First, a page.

Boosting pay and productivity for baristas and bar staff may provide answer to UK’s productivity puzzle

Today the ONS released the latest set of productivity figures for the UK, JRF discuss what they mean for the retail and hospitality sectors.

New figures from the ONS, UK productivity: Oct to Dec 2017, published today showed:

  • Productivity growth in retail has stalled. Retail productivity has grown over the last ten years, bucking the national trend, but has fallen 1.6% over the last year. Productivity in the retail sector remains less than four fifths of national productivity.
  • Hospitality has seen really dire productivity growth over the last ten years, seeing productivity fall 6%. Fortunes have not changed over the last year, with productivity flat. Hospitality productivity is only just over half of national productivity.

Productivity by pound per hour worked - retail and hospitality sectors compared to whole UK economy

Responding to the figures, Dave Innes, economist at the independent Joseph Rowntree Foundation (JRF), said:

“This is bad news for millions of low-paid workers, who are seeing real wages stuck in the doldrums and increasingly trapped in poverty. Despite record employment in the economy, one in eight workers are locked in poverty. Retail and hospitality alone account for a third of workers in poverty. The IFS has confirmed one of the biggest driving factors behind the real wage slump for the lowest earners is our dismal productivity performance.

“Low wage sectors matter if we want to make the economy work for everyone and improve national productivity. Raising productivity in low-wage sectors to the levels in Germany, France and the Netherlands would close between a fifth and a quarter of our productivity gap with them. If we want to solve the productivity puzzle as well as flat living standards, better management of our baristas and bar staff may be part of the answer.”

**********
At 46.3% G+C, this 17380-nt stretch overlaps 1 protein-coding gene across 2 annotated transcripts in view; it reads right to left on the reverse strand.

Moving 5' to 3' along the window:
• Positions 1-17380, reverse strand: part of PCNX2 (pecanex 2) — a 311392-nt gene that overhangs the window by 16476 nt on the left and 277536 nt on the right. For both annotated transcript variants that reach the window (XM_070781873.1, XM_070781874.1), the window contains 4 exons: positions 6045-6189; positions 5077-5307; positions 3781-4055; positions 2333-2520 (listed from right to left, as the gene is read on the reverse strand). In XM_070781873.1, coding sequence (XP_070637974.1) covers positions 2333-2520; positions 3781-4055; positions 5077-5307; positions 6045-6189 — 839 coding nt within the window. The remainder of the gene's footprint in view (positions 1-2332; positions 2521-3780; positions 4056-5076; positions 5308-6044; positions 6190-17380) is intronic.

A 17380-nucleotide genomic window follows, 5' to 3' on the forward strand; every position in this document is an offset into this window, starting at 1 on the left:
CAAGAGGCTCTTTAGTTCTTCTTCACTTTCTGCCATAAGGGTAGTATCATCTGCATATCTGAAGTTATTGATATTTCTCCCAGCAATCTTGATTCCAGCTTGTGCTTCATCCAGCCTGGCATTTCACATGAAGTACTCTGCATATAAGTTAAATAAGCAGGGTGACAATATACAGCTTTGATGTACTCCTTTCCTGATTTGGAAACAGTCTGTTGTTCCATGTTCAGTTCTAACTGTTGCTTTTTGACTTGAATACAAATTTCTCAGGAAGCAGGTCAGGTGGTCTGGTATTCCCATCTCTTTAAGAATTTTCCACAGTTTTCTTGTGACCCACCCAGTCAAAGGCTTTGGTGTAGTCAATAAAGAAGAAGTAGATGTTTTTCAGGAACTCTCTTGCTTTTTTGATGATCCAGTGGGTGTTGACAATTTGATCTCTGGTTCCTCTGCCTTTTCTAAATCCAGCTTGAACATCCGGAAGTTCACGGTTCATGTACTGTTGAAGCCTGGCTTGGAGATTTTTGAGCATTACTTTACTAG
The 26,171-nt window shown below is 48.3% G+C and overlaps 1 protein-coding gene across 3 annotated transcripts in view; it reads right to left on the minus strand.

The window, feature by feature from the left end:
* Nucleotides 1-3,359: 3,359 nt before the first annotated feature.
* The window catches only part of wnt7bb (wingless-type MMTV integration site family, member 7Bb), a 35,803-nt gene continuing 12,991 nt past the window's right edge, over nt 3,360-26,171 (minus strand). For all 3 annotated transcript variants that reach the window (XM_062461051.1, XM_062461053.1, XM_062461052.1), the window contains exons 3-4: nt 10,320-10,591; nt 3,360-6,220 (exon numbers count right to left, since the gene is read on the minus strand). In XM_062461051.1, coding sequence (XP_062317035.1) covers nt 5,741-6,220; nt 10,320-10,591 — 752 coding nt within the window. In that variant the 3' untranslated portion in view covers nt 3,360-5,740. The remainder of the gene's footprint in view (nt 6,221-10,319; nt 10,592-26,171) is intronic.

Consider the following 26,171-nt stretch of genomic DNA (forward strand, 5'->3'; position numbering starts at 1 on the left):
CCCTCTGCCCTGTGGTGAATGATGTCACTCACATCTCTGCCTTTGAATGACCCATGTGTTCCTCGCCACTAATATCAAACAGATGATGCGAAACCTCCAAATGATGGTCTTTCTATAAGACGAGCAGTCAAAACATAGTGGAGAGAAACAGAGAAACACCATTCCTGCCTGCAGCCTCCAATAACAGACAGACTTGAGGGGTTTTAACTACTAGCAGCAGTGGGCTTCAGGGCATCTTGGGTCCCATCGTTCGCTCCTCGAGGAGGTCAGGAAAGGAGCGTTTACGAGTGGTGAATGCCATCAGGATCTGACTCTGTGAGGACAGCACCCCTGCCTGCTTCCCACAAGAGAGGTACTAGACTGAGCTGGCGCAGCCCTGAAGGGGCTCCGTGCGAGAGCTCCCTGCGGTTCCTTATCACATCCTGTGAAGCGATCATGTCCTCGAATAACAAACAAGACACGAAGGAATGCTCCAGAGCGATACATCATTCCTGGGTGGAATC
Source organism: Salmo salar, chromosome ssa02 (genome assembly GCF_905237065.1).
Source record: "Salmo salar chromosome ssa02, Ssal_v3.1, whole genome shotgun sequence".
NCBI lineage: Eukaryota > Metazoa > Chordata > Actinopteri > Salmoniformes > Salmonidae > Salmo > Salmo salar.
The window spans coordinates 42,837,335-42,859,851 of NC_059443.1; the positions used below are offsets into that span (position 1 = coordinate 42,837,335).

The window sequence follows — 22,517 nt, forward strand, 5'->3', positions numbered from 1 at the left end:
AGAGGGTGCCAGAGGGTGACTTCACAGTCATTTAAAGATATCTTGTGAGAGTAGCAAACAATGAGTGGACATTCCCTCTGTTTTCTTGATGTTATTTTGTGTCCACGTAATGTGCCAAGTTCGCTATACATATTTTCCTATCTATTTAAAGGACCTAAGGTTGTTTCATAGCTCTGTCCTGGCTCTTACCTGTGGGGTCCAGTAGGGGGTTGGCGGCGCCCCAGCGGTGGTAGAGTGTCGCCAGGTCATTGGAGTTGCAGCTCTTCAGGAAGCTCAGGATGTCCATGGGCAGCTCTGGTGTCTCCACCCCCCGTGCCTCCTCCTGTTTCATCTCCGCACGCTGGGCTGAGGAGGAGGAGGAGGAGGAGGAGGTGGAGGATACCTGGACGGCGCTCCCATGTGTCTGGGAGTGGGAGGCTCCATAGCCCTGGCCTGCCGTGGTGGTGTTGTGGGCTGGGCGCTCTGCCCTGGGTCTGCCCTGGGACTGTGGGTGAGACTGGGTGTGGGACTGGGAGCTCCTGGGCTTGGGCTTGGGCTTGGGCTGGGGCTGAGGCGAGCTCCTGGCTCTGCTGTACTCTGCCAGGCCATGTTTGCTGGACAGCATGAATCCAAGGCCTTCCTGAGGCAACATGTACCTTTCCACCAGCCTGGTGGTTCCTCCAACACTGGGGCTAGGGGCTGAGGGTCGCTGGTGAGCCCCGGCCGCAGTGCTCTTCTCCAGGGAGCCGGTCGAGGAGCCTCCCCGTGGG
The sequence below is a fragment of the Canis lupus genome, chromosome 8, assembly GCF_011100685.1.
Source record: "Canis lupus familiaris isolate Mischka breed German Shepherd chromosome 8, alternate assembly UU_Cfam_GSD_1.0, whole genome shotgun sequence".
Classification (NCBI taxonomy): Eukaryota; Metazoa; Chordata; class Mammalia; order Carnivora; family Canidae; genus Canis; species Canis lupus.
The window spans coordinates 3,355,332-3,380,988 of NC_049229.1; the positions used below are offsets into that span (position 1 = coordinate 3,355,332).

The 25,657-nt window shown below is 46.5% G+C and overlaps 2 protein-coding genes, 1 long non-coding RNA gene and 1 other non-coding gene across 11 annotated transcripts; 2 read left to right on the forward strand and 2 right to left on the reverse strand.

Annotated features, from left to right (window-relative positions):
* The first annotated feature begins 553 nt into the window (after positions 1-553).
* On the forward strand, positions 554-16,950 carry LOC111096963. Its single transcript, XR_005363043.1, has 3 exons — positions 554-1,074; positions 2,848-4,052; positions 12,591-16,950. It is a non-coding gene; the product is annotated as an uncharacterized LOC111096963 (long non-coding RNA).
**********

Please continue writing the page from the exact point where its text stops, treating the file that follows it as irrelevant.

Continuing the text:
The findings come as JRF launches a new briefing, setting out how low-wage sectors are crucial to helping improve the country’s national productivity performance and support the lowest paid workers. The links between low productivity, low pay and in-work poverty, published today finds:

  • Low-wage sectors are a problem for our economy. German, French and Dutch workers in these sectors produce more in four days than British workers do in five. The high incidence of low pay in these sectors means that retail and hospitality alone account for a third of workers in poverty.
  • The UK’s productivity gap with its competitors in low-wage sectors is not due to a lack of capital investment or workers’ formal skills but how well we use workers in these sectors.
  • To raise productivity and drive up pay, productivity strategies for low-wage sectors such as retail and hospitality should focus on: increasing the proportion of workers in training; improving management practices; increasing the percentage of workers using ICT; and reducing the share of temporary workers.